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Squamish council endorses three priority heritage actions

As part of the overall approval for the heritage strategy, initial actions intend to identify First Nations’ land use to inform heritage conservation.
1551 Pemberton Ave., which Coun. Eric Andersen mentioned as a building with heritage value.

Squamish council endorsed three priority heritage management actions at the Feb. 20 regular business meeting.

As part of their overall approval of the heritage management strategy, council unanimously endorsed three actions that, according to the strategy, intend to “identify and document historical First Nations' land use to help inform heritage conservation and community planning in the District [of Squamish].”

These three actions include: (1) amending the Official Community Plan and related bylaws to specify the circumstances when development applications in areas of high cultural interest need to provide archaeological impact assessment and impact mitigation, (2) developing a chance find protocol, which are guidelines for the discovery of known or suspected archaeological materials during construction, and (3) conducting an archaeological overview of the District to compile existing knowledge, including First Nations’ knowledge and land use.

“This is an important step to take, but we have a long way to go to fully realize what could be possible through a heritage management strategy,” said Mayor Armand Hurford.

There are four other overarching goals in the plan and many related action items. Some items of interest include establishing a heritage register and a community heritage commission. A register identifies properties considered to have heritage value whereas a commission oversees the management of heritage planning and activities.

However, all items beyond the priority actions are four years or more away from actuality.

“We’ve narrowed it down to priority actions that have come out of conversations with Squamish Nation staff,” Jonas Velaniskis, the senior director of community development, said to council. “Everything else essentially is delayed to at least four years from now for initiation.”

For example, Velaniskis said a commission may have long-term benefits but would require a lot of work at the start to begin that process.

Coun. Eric Andersen asked if there was enough policy at hand to start conversations about conserving several “at-risk” heritage assets, giving three examples with one located on Pemberton Avenue. But, Velaniskis said more time was needed.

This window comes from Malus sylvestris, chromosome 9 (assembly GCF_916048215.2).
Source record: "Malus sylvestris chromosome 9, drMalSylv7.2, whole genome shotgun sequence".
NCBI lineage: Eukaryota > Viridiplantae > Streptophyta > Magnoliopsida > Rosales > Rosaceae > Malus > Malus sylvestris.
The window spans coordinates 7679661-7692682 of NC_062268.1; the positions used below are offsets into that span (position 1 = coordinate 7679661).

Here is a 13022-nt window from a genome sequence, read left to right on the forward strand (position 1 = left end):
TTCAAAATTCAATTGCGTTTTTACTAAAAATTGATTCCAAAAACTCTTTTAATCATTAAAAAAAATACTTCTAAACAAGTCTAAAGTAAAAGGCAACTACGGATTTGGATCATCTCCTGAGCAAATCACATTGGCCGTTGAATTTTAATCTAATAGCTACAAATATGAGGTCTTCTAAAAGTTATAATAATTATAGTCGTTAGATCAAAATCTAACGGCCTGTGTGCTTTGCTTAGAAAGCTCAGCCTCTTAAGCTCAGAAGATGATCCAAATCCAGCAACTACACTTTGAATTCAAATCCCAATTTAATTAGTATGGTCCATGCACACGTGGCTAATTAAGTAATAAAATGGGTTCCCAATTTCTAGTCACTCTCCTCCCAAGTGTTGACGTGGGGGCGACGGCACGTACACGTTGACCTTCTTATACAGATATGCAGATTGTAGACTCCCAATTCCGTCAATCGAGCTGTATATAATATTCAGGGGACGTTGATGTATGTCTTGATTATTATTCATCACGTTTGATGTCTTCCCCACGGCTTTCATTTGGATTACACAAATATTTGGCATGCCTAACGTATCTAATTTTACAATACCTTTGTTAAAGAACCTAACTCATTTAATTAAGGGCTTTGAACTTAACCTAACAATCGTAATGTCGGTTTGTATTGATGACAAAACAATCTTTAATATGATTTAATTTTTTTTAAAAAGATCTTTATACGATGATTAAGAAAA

“We don’t have a heritage register yet,” Velaniskis said. “We do try to flag any unofficial sources that we may have about a property and then what’s on it. … We’re on our way, but it’s going to take a bit longer to get there.”

Although Andersen hoped they would be able to start a heritage commission sooner, he ultimately supported the strategy.

"I do regret that we're not going to be able to get underway with a heritage commission or board this time,” said Andersen. “It seems to me that that would be in harmony with one of our strategic plan objectives. ... But that said, I suggest we make a start. And I think we're making a good one with this report to council, so it has my full support.”

Other council members said they appreciated the inclusion and mindfulness to ensure a heritage perspective from the Squamish Nation.

Local historical society calls on DOS for more immediate help

The Squamish Historical Society president told The Squamish Chief she hoped to see more immediate help from the District.

Speaking after the council meeting, Bianca Peters called on the District to immediately provide, at the very least, a 400-square-foot storage space for current archives the society maintains.

“What I'm looking for is space, a shed, something to put our storage in,” she said, adding that ultimately there needs to be a Squamish museum where locals can interact and learn.

Peters said the space could be used for all local heritage groups, not just the historical society which has been around since 2006. Currently, Peters said the society maintains temperature-controlled storage, but funding for the storage will run out in October.

The strategy does outline the storage need, in conjunction with supporting the Squamish Public Library’s plans to establish a community archive. Yet, the timeframe is estimated to be three to five years away.

Jessie Abraham, a municipal planning consultant, told council at the meeting that this action has been shared with the real estate department to consider in the pre-development plans underway, which may see a new combined muni hall and library. The District website notes that it intends to provide updates about this project in 2024.

View the heritage management strategy online through council’s Feb. 20 agenda via


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